Larry Lessig Says Donald Trump Is "Spot-On" When It Comes to Money in Politics

Source: Getty Images
Source: Getty Images

Larry Lessig and Donald Trump might not agree on the cure, but the Harvard Law professor turned potential Democratic presidential candidate and the billionaire Republican frontrunner have similar ideas about what ails the American body politic.

"I've criticized Trump for lots of reasons, but I wouldn't criticize his views on the problem of money in politics," Lessig told Mic over the phone on Thursday. "I think they're spot-on right."

Lessig's assessment of Trump, for all its intellectual honesty, is unlikely to win him many friends in the Democratic Party. Trump has riled establishment figures across the partisan spectrum by boasting that his personal fortune makes him incorruptible. Lessig, however, is pursuing a more fundamental, and in many ways more controversial, change.

Here's the pitch: The popular online intellectual and TED Talk star announced his idea to run for president as a "referendum candidate" in August. His pitch is pinned to the Citizen Equality Act, a partially written bill that would mandate public financing for national political campaigns, overturn restrictive voting laws and put the brakes on partisan gerrymandering. 

Most importantly though, Lessig said, the law would undo the taint created by the Supreme Court's Citizens United decision and pave the way for both federal and state elections to "protect themselves from this ridiculous outside money."

Upon its passage, Lessig has pledged to step down and turn over the White House to his vice president. Hillary Clinton, he told Mic, would "of course" be considered as a running mate.

With a self-imposed Labor Day deadline fast approaching, Lessig is closing in on the $1 million in crowdsourced funds he believes are necessary to launch and maintain a potential candidacy. By Friday afternoon, the ticker on the "Lessig 2016" website said the group had raised over $850,000 from more than 7,000 small donors. 

"The way these things work, they kind of rally at the end," Lessig told Mic a day earlier. "So, we're hoping we can get a big push going and through the weekend. And if we do, then I'll be in the race." 

Burning Sanders: In or out, Lessig has already made waves in liberal waters with his criticism of potential rival Bernie Sanders, the independent senator from Vermont and dogged critic of the current campaign finance rules. 

During an Aug. 25 AMA session on Reddit, Lessig seemed to question Sanders' motives, suggesting the self-described democratic socialist had been "seduced by the consultants" and become more concerned with winning an election than advancing the progressive cause.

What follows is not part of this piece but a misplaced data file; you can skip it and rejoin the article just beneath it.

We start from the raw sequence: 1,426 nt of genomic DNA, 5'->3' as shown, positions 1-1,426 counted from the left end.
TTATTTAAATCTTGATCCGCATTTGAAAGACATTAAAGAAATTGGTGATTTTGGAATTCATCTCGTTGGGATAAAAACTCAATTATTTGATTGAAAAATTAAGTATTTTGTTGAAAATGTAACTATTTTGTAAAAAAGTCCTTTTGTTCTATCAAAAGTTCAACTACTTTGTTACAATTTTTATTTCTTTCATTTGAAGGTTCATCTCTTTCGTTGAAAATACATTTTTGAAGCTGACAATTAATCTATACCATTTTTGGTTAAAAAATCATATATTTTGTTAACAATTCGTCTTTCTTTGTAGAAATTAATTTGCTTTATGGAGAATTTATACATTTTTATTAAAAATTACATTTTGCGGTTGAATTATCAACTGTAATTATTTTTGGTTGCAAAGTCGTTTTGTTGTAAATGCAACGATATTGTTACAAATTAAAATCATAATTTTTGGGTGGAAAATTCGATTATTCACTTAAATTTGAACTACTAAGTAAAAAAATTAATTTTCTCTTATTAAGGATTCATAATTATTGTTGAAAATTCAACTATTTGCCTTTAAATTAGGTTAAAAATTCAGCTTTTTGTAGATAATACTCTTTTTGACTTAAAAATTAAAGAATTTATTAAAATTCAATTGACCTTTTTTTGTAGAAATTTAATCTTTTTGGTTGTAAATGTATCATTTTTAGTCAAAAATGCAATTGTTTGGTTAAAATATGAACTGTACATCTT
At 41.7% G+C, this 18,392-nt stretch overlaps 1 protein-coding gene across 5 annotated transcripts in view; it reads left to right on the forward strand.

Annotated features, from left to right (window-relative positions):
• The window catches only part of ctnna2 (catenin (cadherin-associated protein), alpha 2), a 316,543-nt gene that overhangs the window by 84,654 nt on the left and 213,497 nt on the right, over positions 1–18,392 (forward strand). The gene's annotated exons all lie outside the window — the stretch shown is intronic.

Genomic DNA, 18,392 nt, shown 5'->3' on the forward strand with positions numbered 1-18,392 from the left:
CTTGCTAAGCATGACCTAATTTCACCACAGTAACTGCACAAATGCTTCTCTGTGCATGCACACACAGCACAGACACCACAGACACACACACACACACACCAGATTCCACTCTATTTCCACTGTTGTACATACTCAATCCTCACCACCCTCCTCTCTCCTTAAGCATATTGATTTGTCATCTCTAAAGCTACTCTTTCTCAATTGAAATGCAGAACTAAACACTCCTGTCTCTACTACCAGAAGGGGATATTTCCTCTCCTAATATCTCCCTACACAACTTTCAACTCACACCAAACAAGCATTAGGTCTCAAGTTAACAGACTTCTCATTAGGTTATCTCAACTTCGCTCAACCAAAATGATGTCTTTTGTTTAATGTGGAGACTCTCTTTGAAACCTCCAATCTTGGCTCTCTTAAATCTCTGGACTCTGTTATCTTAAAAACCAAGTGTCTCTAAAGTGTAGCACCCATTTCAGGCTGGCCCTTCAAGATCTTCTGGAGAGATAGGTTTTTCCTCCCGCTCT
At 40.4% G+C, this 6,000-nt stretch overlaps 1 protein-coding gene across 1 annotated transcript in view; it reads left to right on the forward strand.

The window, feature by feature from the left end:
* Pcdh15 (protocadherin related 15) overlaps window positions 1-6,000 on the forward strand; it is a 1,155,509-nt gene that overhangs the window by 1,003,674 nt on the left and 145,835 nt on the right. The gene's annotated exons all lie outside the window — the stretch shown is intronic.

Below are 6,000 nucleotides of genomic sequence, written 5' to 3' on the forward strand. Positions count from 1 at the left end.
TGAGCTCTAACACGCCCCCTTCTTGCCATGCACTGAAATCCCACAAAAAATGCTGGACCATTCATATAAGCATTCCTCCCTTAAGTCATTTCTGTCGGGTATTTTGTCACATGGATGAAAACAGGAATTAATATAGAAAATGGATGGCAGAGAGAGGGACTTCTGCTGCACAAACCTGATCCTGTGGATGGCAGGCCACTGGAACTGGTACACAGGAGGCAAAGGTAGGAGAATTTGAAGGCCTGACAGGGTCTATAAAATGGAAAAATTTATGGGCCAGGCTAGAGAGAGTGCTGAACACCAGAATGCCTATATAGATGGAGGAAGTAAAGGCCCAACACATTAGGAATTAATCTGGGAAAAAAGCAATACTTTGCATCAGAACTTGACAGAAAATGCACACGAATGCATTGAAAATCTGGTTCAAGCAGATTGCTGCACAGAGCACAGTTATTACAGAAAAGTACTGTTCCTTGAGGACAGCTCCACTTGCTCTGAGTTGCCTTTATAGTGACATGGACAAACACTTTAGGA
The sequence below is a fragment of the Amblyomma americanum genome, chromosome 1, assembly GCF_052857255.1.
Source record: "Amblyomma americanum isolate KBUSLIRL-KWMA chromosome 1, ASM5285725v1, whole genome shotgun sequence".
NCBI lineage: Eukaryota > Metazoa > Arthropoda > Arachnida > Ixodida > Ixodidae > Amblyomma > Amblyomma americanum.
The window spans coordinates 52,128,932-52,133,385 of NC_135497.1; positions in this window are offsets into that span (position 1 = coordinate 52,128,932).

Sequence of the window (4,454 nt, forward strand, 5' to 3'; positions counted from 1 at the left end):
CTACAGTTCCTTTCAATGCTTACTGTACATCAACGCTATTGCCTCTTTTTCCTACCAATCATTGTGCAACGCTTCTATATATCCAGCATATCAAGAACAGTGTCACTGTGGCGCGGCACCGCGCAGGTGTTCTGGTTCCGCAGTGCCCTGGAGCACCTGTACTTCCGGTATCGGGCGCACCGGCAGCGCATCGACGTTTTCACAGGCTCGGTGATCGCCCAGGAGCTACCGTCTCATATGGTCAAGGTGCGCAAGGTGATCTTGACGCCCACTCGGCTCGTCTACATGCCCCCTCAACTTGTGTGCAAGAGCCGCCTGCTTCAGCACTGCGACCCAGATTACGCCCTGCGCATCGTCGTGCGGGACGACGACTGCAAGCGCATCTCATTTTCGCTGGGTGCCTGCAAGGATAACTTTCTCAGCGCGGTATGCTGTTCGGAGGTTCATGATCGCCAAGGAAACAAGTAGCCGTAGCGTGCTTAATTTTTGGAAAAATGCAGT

"Seduced" by the lure of the White House? Lessig has been critical of Sen. Bernie Sanders (I-Vt.).
Source: 
MCT/Getty Images

In his conversation with Mic, Lessig struck a more conciliatory tone, saying Sanders "doesn't get much wrong" on the policy front.

"The only difference between what Bernie is doing and what I'm describing is the mechanism for creating a kind of mandate I think is going to be necessary," Lessig said. "My concern is that if you think of it as one issue among many, you're not going to get this issue, or many other issues, passed."

Not buying it? Despite his populist sentiments, a number of critics, including many on the left, have their doubts about Lessig and his unconventional plan. The most persistent questions center on Lessig's ability, should he become president, to persuade establishment officials from both sides of the aisle to reject billions in campaign funds, while breaking off decades-old ties to corporate interests. 

Lessig answers those concerns by describing a self-fulfilling loop in which the fact of his election would create something like a super mandate for Congress to act.  

"I actually think this is not just a difference in degree, but a difference in kind," he said. "The difference in kind is this is the first time we've had something like a referendum. Would Congress follow it? If the referendum is framed the way I'm talking about it, mainly as a citizen equality referendum, then it's hard to resist citizen equality. 

"It's not clear what the arguments are against equality like that." 

Donald Trump might agree.

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Gregory Krieg

Greg Krieg is a senior staff writer at Mic, covering politics. He is based in New York and can be reached at greg@mic.com.

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